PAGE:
for better mental health

New study about Community Treatment Orders

Study finds that Community Treatment Orders do not reduce hospital readmission rates or stays.

People who are in hospital on certain sections of the Mental Health Act can be discharged from hospital onto a Community Treatment Order (CTO). This means being subject to recall to hospital and abiding by conditions in the community. They are perceived as coercive, discriminatory and intrusive to those subject to them. Black or Black British people are over eight times more likely than White people to be made the subject of CTOs.

This is the first, large, observational study with a control group about CTOs in England and Wales which was funded by the National Institute for Health Research (NIHR) Maudsley Biomedical Research Centre.

This study found that CTOs are associated with an increased risk of readmission as well as increased time spent in psychiatric hospitals, contrary to results from previous uncontrolled studies.

Researchers compared 830 patients who were discharged on a CTO with 3,659 patients discharged to voluntary community mental healthcare. Results showed that in the two years following discharge from psychiatric hospital, patients on CTOs spent, on average, 17.3 additional days in hospital and had a 60% greater rate of readmission compared to patients receiving voluntary care. The study also found that the average CTO lasted three years, more than four times longer than initial government projections of nine months.

Mind's comment

Mind welcomes the new research which strengthens findings of previous studies like the OCTET report. Given people's experience of CTOs, the strong sense of racial discrimination and the research evidence that they are ineffective, we have been calling for CTOs to be repealed.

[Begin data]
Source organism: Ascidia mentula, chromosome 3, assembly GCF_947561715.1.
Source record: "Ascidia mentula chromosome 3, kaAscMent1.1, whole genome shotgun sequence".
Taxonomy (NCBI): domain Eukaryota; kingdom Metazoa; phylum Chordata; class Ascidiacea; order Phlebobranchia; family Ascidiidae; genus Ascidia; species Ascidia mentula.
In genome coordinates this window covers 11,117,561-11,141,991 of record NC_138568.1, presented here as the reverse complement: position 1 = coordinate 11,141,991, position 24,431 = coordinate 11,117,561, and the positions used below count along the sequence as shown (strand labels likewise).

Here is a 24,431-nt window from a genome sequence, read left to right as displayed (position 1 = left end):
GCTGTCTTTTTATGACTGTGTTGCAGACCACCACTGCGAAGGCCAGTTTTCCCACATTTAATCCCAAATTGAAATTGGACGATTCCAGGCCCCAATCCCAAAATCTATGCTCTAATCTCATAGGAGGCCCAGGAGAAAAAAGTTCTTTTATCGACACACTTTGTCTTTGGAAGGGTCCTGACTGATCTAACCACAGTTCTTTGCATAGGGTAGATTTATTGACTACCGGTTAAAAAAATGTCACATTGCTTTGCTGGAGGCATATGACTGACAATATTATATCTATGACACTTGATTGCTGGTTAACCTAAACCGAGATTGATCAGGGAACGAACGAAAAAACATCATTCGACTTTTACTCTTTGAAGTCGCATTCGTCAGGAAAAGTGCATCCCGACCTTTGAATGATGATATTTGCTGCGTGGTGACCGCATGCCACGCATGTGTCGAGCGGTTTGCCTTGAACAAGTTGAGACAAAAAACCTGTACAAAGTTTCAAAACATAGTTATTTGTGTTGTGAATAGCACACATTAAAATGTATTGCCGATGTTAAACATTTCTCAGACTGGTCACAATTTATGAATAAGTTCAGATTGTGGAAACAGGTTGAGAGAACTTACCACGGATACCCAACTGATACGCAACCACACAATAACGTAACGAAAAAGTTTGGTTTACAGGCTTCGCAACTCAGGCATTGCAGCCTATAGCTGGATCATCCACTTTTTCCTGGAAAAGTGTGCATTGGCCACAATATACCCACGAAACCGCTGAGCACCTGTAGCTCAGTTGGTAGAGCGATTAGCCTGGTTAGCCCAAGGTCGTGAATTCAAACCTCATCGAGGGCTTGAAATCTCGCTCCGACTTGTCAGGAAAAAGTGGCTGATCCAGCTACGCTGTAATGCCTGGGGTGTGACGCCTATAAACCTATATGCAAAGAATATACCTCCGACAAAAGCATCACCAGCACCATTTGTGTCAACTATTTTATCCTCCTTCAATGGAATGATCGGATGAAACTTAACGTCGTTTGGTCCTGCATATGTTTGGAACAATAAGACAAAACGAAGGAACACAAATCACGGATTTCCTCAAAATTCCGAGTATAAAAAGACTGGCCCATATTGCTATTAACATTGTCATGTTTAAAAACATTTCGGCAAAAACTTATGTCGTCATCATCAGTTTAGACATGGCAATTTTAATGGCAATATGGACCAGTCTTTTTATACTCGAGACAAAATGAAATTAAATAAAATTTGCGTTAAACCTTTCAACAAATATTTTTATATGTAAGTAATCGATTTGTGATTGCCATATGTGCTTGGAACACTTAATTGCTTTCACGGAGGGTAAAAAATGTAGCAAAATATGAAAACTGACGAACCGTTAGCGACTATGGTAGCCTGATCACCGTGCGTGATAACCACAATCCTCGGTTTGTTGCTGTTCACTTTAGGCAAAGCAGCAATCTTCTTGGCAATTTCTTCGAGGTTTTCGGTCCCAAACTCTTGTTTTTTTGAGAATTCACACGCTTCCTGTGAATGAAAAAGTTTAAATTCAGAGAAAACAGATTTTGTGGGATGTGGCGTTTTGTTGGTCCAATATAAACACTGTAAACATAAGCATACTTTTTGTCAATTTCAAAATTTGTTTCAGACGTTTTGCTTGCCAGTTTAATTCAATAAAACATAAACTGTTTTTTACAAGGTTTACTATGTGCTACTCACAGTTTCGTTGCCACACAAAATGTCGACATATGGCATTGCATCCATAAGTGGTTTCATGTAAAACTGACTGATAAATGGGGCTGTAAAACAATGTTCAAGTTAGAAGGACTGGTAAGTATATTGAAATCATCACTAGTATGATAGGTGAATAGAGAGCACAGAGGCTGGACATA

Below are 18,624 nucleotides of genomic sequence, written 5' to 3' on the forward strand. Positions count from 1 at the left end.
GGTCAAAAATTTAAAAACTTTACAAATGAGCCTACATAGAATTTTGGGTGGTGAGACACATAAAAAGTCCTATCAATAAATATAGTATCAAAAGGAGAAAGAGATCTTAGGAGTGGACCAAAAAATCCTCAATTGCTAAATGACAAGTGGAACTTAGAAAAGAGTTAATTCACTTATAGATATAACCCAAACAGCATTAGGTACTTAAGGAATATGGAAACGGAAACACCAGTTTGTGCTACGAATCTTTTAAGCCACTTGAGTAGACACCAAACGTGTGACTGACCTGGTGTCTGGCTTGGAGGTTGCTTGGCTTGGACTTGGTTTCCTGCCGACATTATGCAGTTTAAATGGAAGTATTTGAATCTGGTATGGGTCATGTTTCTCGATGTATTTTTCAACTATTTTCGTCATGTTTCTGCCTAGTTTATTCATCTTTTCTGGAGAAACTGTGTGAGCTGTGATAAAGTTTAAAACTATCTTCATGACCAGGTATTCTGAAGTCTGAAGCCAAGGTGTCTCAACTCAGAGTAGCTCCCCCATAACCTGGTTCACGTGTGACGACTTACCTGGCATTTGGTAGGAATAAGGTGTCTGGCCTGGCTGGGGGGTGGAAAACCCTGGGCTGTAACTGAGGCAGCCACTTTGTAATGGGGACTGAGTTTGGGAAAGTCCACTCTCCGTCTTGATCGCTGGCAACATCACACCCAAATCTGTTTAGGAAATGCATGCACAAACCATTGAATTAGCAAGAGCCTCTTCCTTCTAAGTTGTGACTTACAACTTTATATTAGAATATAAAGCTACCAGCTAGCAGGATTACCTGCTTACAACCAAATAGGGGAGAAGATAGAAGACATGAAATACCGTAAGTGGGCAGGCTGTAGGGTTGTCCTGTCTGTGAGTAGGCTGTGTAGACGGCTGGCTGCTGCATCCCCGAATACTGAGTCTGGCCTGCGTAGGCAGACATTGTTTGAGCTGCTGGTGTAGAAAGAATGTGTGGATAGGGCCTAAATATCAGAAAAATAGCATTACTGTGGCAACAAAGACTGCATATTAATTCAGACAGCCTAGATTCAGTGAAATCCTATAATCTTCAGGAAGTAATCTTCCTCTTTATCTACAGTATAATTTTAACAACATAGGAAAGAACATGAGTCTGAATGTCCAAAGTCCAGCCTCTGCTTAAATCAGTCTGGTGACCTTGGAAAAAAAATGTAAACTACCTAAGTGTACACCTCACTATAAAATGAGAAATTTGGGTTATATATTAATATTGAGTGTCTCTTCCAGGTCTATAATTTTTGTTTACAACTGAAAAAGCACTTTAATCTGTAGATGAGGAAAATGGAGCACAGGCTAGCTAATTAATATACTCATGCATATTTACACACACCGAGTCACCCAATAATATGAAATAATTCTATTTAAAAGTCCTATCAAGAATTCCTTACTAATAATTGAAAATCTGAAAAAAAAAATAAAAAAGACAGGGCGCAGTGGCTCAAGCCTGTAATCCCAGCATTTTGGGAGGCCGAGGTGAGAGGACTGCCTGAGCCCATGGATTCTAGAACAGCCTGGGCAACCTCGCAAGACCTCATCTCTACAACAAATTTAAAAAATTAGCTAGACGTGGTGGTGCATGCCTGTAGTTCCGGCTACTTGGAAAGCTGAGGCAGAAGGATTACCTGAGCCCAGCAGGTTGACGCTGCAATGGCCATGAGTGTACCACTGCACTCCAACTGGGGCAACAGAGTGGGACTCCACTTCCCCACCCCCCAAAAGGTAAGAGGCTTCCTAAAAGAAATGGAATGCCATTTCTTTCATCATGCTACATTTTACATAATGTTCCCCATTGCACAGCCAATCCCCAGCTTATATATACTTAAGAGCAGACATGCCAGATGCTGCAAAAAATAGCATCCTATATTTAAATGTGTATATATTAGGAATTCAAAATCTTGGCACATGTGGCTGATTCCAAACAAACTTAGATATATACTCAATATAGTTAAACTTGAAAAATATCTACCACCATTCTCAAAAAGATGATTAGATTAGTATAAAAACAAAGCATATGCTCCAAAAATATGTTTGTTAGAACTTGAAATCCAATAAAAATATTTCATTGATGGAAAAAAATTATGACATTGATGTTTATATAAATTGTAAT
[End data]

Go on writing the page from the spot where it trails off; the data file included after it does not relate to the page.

Enabling people to be discharged from hospital and supporting their ongoing recovery would be better achieved by mandating the provision of community support through statutory, co-produced aftercare and crisis plans, with sufficient resources to be effective, and using other powers where additional oversight or community testing is necessary. Section 17 can be used for short term testing in the community, subject to regular reviews, while the Mental Capacity Act exists to authorise longer term arrangements for those who lack capacity to make decisions about their care and treatment.

We were disappointed with the recommendations about CTOs in the Independent Review of the Mental Health Act and we do not think that they will achieve its objective of halving the numbers of CTOs and would like a commitment for a further review.

The study can be found here.

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